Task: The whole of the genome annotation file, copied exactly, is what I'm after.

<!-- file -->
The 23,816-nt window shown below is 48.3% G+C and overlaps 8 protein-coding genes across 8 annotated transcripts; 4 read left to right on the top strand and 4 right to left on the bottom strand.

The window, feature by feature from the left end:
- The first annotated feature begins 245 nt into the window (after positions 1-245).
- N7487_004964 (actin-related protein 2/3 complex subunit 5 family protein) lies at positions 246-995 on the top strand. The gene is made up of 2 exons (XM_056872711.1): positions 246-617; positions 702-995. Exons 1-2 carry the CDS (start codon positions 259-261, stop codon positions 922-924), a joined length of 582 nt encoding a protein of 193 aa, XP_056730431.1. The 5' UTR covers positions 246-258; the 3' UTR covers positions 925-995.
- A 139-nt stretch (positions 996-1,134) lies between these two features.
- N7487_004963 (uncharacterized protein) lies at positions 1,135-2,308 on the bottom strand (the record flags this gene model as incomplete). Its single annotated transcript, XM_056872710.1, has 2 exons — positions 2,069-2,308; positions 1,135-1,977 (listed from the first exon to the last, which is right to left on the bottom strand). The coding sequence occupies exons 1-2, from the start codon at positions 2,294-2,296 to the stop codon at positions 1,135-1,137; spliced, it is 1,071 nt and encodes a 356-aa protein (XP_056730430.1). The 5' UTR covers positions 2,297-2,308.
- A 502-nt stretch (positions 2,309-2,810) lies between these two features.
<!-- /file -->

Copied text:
The 23,816-nt window shown below is 48.3% G+C and overlaps 8 protein-coding genes across 8 annotated transcripts; 4 read left to right on the top strand and 4 right to left on the bottom strand.

The window, feature by feature from the left end:
- The first annotated feature begins 245 nt into the window (after positions 1-245).
- N7487_004964 (actin-related protein 2/3 complex subunit 5 family protein) lies at positions 246-995 on the top strand. The gene is made up of 2 exons (XM_056872711.1): positions 246-617; positions 702-995. Exons 1-2 carry the CDS (start codon positions 259-261, stop codon positions 922-924), a joined length of 582 nt encoding a protein of 193 aa, XP_056730431.1. The 5' UTR covers positions 246-258; the 3' UTR covers positions 925-995.
- A 139-nt stretch (positions 996-1,134) lies between these two features.
- N7487_004963 (uncharacterized protein) lies at positions 1,135-2,308 on the bottom strand (the record flags this gene model as incomplete). Its single annotated transcript, XM_056872710.1, has 2 exons — positions 2,069-2,308; positions 1,135-1,977 (listed from the first exon to the last, which is right to left on the bottom strand). The coding sequence occupies exons 1-2, from the start codon at positions 2,294-2,296 to the stop codon at positions 1,135-1,137; spliced, it is 1,071 nt and encodes a 356-aa protein (XP_056730430.1). The 5' UTR covers positions 2,297-2,308.
- A 502-nt stretch (positions 2,309-2,810) lies between these two features.